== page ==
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University of Detroit Mercy Law Review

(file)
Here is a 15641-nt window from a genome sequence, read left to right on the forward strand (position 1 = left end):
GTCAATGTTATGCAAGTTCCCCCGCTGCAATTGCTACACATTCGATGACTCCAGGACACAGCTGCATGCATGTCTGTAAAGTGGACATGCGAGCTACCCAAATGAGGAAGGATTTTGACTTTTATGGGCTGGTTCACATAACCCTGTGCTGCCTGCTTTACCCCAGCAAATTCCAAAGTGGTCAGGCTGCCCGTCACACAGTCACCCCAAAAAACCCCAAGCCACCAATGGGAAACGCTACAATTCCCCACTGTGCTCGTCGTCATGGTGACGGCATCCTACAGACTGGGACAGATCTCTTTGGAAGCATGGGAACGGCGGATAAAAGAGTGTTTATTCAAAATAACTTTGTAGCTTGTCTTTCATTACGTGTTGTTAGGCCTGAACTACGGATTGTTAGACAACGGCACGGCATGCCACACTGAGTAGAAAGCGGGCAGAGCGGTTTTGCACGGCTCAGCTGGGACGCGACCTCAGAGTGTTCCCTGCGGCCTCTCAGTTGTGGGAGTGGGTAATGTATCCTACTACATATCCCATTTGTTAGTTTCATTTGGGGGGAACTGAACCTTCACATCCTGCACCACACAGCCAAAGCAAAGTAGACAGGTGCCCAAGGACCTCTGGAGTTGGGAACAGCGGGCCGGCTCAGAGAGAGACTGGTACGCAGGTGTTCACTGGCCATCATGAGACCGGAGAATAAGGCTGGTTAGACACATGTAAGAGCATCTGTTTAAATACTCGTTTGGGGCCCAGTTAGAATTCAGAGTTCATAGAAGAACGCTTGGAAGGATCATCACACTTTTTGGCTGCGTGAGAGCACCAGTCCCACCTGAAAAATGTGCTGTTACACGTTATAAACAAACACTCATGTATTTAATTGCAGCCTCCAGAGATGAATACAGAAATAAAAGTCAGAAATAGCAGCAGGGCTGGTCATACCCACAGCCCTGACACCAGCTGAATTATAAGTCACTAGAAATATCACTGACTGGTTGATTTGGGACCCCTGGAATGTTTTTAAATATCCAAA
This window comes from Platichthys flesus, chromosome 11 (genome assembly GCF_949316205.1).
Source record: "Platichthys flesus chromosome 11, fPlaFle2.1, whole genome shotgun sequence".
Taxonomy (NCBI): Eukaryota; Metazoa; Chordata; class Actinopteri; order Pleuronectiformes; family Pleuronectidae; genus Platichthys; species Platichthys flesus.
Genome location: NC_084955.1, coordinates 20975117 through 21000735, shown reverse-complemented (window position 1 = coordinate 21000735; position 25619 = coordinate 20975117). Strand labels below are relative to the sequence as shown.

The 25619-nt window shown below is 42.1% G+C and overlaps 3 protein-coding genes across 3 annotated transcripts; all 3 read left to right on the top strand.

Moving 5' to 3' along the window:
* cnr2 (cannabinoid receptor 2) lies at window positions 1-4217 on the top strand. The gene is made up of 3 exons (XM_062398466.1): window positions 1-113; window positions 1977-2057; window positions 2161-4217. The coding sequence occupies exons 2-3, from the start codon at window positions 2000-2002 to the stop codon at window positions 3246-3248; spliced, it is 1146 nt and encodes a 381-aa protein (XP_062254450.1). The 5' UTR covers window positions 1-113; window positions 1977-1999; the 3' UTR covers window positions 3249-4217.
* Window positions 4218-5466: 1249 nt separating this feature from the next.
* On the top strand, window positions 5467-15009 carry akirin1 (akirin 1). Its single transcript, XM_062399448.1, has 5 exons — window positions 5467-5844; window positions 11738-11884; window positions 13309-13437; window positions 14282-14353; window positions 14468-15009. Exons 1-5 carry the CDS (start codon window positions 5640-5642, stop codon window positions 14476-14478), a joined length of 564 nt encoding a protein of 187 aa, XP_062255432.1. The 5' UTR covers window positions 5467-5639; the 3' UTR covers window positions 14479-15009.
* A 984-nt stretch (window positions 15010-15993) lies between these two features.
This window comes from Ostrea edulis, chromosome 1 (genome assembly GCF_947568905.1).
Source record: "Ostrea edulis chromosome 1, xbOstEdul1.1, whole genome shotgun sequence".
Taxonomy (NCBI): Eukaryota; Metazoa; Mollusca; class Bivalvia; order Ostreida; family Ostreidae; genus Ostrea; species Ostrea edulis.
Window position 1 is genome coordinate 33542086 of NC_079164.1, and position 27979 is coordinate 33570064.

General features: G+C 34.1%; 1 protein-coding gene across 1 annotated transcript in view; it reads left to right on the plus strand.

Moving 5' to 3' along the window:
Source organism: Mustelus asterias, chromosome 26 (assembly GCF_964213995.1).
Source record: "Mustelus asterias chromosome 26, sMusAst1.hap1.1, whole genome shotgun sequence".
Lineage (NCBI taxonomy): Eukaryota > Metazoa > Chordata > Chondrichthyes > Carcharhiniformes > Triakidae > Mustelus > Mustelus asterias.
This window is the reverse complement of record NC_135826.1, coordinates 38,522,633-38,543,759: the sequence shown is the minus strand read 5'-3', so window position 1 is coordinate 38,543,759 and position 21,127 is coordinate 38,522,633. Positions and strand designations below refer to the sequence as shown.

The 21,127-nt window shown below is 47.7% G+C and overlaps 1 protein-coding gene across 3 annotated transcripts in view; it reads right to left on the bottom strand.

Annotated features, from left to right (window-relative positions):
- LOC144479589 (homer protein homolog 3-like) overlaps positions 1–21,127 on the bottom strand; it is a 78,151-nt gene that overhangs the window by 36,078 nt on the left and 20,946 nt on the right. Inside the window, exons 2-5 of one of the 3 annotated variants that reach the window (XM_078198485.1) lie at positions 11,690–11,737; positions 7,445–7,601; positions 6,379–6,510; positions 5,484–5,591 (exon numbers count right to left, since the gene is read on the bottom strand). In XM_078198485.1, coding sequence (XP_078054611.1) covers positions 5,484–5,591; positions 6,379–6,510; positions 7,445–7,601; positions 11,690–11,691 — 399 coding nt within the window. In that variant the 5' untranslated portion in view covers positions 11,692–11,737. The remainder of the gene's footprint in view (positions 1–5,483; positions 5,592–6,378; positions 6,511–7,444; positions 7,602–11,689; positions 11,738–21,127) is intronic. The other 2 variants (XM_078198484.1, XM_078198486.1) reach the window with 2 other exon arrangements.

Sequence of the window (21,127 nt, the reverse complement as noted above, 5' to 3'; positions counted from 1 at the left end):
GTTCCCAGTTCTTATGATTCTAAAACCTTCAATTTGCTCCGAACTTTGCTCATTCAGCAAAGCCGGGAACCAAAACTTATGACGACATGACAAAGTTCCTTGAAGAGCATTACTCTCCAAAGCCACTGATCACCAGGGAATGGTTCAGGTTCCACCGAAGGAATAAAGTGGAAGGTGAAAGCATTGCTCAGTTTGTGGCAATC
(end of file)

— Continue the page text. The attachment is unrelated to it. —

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Teaching a law school class, whether it is doctrinal or skills-based, can be a tiring experience. At the conclusion of class, law professors often experience fatigue, partly from coming to a calm after being on-stage and partly from expending excessive energy lecturing or engaging students with the Socratic method. Law professors who are exhausted after a sixty or ninety-minute class, while their students sit passively except for random one-on-one questioning, are overworking. Chances are the majority of the students are under-performing because they are probably similar in their learning-style to students at other law schools, who do not learn best by either lecture or the Socratic method. In addition to St. John's University School of Law, New York Law School and Albany Law School have assessed the learning styles of their students by using the same instrument, the Productivity Environmental Preference Survey (PEPS). (The PEPS is discussed infra Section II B.) The results of the PEPS administered at all three law schools indicate that law students are diverse in their learning styles.



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